Straight or budget relates to how you pay back the amount you spend on your credit card. In short, straight transactions have to be paid back within the next month. Budget transactions are paid back over an extended period of time – in installments. But the short answer is never enough so do read on.
Most of the time, straight transactions have to be fully paid back within the following month. They generally do not incur any interest over this period.
If you do not settle your debt within the interest-free period, you may be penalised for late payment, and charged interest on your outstanding amount. Also, your next interest-free period may be only granted to you after you fully settle what you borrowed. P.S. Interest on credit card debt can be quite steep.
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Budget transactions are normally paid back over an extended period of time – usually 6 to 60 months. These transactions incur interest at a rate agreed between you and your credit provider.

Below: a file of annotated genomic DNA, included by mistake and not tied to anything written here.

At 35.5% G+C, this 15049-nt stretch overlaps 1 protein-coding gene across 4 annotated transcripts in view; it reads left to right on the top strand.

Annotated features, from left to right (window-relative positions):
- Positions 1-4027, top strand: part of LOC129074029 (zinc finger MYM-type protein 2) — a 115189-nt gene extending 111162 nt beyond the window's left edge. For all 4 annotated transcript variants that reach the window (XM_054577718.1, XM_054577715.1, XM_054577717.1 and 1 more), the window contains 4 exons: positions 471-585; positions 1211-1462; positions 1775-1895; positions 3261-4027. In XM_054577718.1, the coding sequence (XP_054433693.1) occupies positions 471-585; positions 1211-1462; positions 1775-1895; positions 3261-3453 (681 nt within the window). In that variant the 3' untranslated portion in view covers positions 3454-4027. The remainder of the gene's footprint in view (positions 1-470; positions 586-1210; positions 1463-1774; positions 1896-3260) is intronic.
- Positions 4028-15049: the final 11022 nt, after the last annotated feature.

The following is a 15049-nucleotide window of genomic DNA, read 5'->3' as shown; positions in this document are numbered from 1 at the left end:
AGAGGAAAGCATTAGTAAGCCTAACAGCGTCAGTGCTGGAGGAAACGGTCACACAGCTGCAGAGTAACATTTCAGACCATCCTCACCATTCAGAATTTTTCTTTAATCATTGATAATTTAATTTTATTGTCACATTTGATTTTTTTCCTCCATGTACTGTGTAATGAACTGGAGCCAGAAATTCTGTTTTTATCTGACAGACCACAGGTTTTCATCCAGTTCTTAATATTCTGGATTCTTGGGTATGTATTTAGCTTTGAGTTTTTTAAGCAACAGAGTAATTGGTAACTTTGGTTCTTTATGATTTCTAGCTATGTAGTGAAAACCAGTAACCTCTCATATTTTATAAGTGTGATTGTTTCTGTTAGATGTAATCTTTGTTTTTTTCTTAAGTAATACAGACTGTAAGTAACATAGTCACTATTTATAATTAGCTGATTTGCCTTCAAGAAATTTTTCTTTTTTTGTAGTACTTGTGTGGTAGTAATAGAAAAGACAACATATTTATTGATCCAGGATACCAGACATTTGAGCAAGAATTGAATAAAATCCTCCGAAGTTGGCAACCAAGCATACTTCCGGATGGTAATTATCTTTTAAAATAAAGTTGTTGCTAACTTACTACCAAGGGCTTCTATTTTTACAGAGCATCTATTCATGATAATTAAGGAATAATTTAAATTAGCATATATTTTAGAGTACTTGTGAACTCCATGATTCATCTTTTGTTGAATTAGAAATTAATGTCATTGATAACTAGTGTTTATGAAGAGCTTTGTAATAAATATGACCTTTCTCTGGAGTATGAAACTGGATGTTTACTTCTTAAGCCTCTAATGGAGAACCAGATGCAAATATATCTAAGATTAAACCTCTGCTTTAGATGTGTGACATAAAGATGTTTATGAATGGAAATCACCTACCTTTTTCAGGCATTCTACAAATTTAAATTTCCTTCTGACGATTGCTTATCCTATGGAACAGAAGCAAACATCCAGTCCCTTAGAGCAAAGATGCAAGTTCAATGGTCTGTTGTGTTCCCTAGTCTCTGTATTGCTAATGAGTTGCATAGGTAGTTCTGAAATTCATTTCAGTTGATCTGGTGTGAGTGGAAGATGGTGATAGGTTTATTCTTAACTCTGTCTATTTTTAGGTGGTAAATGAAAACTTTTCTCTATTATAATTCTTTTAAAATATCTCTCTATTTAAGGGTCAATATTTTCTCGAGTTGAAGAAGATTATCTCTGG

Buying on budget is similar to taking out a loan (at a relatively high interest rate), and paying it off in monthly installments.
In most cases, your budget installments are regularly deducted from your straight facility. This means that if your monthly budget installment is R300, at each payment date R300 debt would be transferred from budget to straight. You would now owe R300 more on straight – and R300 less on budget. You then settle this in the same way that you settle amounts you owe on your straight facility.
Like any loan, it is usually possible to decrease your outstanding balance on your budget facility by paying more than the minimum amount monthly.
Using your Credit Card:
Credit cards tend to have very high interest rates – using the budget facility may, therefore, have high borrowing costs attached. Equally, using up too much credit on the straight facility and then failing to keep up with repayments could lead to a poor credit score. Having said that, sticking to a straight facility may ensure that you do not rack up too much debt with the knowledge that repayments have to be made in the following month.
Credit cards can be very useful when managed effectively but could also keep you in a cycle of debt. The decision to take one out should be guided by solid financial principles – followed by consistently disciplined use. A good practice is to reserve them for emergencies such as medical emergencies or other serious household responsibilities.
The concepts described in this article can vary from one credit card provider to another – it is important that you familiarise yourself with the exact terms of your own provider before making any decisions.